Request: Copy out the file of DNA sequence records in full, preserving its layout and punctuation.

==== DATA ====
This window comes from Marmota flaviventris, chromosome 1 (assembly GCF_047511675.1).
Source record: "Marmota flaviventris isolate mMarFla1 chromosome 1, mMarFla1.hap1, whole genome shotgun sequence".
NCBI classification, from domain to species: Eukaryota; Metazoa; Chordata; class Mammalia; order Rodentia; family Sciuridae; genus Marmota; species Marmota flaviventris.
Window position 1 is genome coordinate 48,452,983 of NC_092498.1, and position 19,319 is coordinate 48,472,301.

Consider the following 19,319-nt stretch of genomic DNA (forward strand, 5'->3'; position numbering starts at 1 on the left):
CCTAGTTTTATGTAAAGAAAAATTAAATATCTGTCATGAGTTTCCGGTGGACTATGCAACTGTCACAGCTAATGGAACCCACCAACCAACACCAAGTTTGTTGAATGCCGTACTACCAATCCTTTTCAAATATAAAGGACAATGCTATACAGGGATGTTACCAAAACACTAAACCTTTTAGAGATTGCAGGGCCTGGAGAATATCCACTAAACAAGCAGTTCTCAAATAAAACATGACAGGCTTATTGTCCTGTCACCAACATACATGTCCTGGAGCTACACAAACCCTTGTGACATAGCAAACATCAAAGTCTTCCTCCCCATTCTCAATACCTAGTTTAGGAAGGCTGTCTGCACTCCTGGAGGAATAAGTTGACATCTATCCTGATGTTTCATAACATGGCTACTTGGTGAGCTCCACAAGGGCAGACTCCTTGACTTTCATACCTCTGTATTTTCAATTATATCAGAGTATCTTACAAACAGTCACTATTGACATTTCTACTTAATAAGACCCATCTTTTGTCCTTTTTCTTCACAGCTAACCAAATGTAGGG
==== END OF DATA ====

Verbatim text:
This window comes from Marmota flaviventris, chromosome 1 (assembly GCF_047511675.1).
Source record: "Marmota flaviventris isolate mMarFla1 chromosome 1, mMarFla1.hap1, whole genome shotgun sequence".
NCBI classification, from domain to species: Eukaryota; Metazoa; Chordata; class Mammalia; order Rodentia; family Sciuridae; genus Marmota; species Marmota flaviventris.
Window position 1 is genome coordinate 48,452,983 of NC_092498.1, and position 19,319 is coordinate 48,472,301.

Consider the following 19,319-nt stretch of genomic DNA (forward strand, 5'->3'; position numbering starts at 1 on the left):
CCTAGTTTTATGTAAAGAAAAATTAAATATCTGTCATGAGTTTCCGGTGGACTATGCAACTGTCACAGCTAATGGAACCCACCAACCAACACCAAGTTTGTTGAATGCCGTACTACCAATCCTTTTCAAATATAAAGGACAATGCTATACAGGGATGTTACCAAAACACTAAACCTTTTAGAGATTGCAGGGCCTGGAGAATATCCACTAAACAAGCAGTTCTCAAATAAAACATGACAGGCTTATTGTCCTGTCACCAACATACATGTCCTGGAGCTACACAAACCCTTGTGACATAGCAAACATCAAAGTCTTCCTCCCCATTCTCAATACCTAGTTTAGGAAGGCTGTCTGCACTCCTGGAGGAATAAGTTGACATCTATCCTGATGTTTCATAACATGGCTACTTGGTGAGCTCCACAAGGGCAGACTCCTTGACTTTCATACCTCTGTATTTTCAATTATATCAGAGTATCTTACAAACAGTCACTATTGACATTTCTACTTAATAAGACCCATCTTTTGTCCTTTTTCTTCACAGCTAACCAAATGTAGGG